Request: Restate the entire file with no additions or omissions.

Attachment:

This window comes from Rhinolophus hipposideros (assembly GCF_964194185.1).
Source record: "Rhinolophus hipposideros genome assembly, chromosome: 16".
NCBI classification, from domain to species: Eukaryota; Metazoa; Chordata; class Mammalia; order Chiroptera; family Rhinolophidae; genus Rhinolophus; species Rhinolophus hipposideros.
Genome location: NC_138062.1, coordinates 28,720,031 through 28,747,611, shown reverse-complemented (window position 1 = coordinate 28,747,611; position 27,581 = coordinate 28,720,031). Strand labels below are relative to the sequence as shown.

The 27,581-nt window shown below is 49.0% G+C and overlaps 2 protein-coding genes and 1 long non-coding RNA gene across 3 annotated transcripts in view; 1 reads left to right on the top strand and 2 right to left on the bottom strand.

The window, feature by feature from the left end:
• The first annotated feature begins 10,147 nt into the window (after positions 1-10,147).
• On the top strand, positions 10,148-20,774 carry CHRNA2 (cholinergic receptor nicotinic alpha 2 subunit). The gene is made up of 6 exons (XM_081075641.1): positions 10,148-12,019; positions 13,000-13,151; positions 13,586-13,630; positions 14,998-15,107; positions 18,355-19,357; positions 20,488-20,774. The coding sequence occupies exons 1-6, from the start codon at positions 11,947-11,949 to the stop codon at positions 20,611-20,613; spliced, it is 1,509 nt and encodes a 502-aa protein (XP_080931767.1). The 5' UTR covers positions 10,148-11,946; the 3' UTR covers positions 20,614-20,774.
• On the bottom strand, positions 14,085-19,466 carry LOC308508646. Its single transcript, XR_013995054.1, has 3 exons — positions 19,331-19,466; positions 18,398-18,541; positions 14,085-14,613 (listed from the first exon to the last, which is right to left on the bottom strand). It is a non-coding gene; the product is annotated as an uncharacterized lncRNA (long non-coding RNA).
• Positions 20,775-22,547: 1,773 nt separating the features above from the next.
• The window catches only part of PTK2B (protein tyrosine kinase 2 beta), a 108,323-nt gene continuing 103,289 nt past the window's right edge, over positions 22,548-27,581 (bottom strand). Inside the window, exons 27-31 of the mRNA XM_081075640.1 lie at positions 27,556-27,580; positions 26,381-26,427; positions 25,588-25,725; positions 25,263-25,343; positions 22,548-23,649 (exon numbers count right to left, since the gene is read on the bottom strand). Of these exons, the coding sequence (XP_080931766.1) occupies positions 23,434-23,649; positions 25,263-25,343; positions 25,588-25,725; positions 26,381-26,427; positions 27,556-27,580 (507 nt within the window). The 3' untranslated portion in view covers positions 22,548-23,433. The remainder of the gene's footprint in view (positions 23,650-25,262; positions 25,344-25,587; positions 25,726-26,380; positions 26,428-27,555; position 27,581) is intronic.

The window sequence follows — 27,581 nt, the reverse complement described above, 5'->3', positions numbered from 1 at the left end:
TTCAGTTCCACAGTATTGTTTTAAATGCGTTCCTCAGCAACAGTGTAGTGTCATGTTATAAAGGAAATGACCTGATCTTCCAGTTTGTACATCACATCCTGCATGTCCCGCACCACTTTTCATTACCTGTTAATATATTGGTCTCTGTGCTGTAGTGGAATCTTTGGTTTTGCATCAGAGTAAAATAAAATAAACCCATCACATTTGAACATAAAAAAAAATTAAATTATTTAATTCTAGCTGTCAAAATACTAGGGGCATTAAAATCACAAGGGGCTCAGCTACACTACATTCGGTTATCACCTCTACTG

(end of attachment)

This window comes from Rhinolophus hipposideros (assembly GCF_964194185.1).
Source record: "Rhinolophus hipposideros genome assembly, chromosome: 16".
NCBI classification, from domain to species: Eukaryota; Metazoa; Chordata; class Mammalia; order Chiroptera; family Rhinolophidae; genus Rhinolophus; species Rhinolophus hipposideros.
Genome location: NC_138062.1, coordinates 28,720,031 through 28,747,611, shown reverse-complemented (window position 1 = coordinate 28,747,611; position 27,581 = coordinate 28,720,031). Strand labels below are relative to the sequence as shown.

The 27,581-nt window shown below is 49.0% G+C and overlaps 2 protein-coding genes and 1 long non-coding RNA gene across 3 annotated transcripts in view; 1 reads left to right on the top strand and 2 right to left on the bottom strand.

The window, feature by feature from the left end:
• The first annotated feature begins 10,147 nt into the window (after positions 1-10,147).
• On the top strand, positions 10,148-20,774 carry CHRNA2 (cholinergic receptor nicotinic alpha 2 subunit). The gene is made up of 6 exons (XM_081075641.1): positions 10,148-12,019; positions 13,000-13,151; positions 13,586-13,630; positions 14,998-15,107; positions 18,355-19,357; positions 20,488-20,774. The coding sequence occupies exons 1-6, from the start codon at positions 11,947-11,949 to the stop codon at positions 20,611-20,613; spliced, it is 1,509 nt and encodes a 502-aa protein (XP_080931767.1). The 5' UTR covers positions 10,148-11,946; the 3' UTR covers positions 20,614-20,774.
• On the bottom strand, positions 14,085-19,466 carry LOC308508646. Its single transcript, XR_013995054.1, has 3 exons — positions 19,331-19,466; positions 18,398-18,541; positions 14,085-14,613 (listed from the first exon to the last, which is right to left on the bottom strand). It is a non-coding gene; the product is annotated as an uncharacterized lncRNA (long non-coding RNA).
• Positions 20,775-22,547: 1,773 nt separating the features above from the next.
• The window catches only part of PTK2B (protein tyrosine kinase 2 beta), a 108,323-nt gene continuing 103,289 nt past the window's right edge, over positions 22,548-27,581 (bottom strand). Inside the window, exons 27-31 of the mRNA XM_081075640.1 lie at positions 27,556-27,580; positions 26,381-26,427; positions 25,588-25,725; positions 25,263-25,343; positions 22,548-23,649 (exon numbers count right to left, since the gene is read on the bottom strand). Of these exons, the coding sequence (XP_080931766.1) occupies positions 23,434-23,649; positions 25,263-25,343; positions 25,588-25,725; positions 26,381-26,427; positions 27,556-27,580 (507 nt within the window). The 3' untranslated portion in view covers positions 22,548-23,433. The remainder of the gene's footprint in view (positions 23,650-25,262; positions 25,344-25,587; positions 25,726-26,380; positions 26,428-27,555; position 27,581) is intronic.

The window sequence follows — 27,581 nt, the reverse complement described above, 5'->3', positions numbered from 1 at the left end:
TTCAGTTCCACAGTATTGTTTTAAATGCGTTCCTCAGCAACAGTGTAGTGTCATGTTATAAAGGAAATGACCTGATCTTCCAGTTTGTACATCACATCCTGCATGTCCCGCACCACTTTTCATTACCTGTTAATATATTGGTCTCTGTGCTGTAGTGGAATCTTTGGTTTTGCATCAGAGTAAAATAAAATAAACCCATCACATTTGAACATAAAAAAAAATTAAATTATTTAATTCTAGCTGTCAAAATACTAGGGGCATTAAAATCACAAGGGGCTCAGCTACACTACATTCGGTTATCACCTCTACTG